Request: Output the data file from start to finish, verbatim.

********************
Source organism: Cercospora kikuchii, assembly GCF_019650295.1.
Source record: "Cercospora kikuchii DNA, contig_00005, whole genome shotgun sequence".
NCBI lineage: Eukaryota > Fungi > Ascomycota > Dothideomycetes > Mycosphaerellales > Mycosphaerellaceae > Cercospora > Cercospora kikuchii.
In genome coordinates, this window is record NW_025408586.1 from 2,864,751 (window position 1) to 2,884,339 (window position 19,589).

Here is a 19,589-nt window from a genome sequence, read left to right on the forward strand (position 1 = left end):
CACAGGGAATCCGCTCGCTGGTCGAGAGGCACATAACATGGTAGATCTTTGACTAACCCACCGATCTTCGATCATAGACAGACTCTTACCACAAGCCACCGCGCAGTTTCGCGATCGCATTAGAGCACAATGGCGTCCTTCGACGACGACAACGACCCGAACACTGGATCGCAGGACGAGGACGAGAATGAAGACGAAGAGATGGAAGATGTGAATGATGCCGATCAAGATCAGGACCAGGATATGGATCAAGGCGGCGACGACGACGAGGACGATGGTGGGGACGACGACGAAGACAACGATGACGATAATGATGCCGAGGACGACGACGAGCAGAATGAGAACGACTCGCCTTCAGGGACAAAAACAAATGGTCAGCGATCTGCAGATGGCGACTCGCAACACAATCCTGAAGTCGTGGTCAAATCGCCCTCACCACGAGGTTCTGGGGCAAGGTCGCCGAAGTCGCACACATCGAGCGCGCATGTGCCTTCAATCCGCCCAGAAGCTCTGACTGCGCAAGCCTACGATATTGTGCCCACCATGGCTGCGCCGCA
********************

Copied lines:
Source organism: Cercospora kikuchii, assembly GCF_019650295.1.
Source record: "Cercospora kikuchii DNA, contig_00005, whole genome shotgun sequence".
NCBI lineage: Eukaryota > Fungi > Ascomycota > Dothideomycetes > Mycosphaerellales > Mycosphaerellaceae > Cercospora > Cercospora kikuchii.
In genome coordinates, this window is record NW_025408586.1 from 2,864,751 (window position 1) to 2,884,339 (window position 19,589).

Here is a 19,589-nt window from a genome sequence, read left to right on the forward strand (position 1 = left end):
CACAGGGAATCCGCTCGCTGGTCGAGAGGCACATAACATGGTAGATCTTTGACTAACCCACCGATCTTCGATCATAGACAGACTCTTACCACAAGCCACCGCGCAGTTTCGCGATCGCATTAGAGCACAATGGCGTCCTTCGACGACGACAACGACCCGAACACTGGATCGCAGGACGAGGACGAGAATGAAGACGAAGAGATGGAAGATGTGAATGATGCCGATCAAGATCAGGACCAGGATATGGATCAAGGCGGCGACGACGACGAGGACGATGGTGGGGACGACGACGAAGACAACGATGACGATAATGATGCCGAGGACGACGACGAGCAGAATGAGAACGACTCGCCTTCAGGGACAAAAACAAATGGTCAGCGATCTGCAGATGGCGACTCGCAACACAATCCTGAAGTCGTGGTCAAATCGCCCTCACCACGAGGTTCTGGGGCAAGGTCGCCGAAGTCGCACACATCGAGCGCGCATGTGCCTTCAATCCGCCCAGAAGCTCTGACTGCGCAAGCCTACGATATTGTGCCCACCATGGCTGCGCCGCA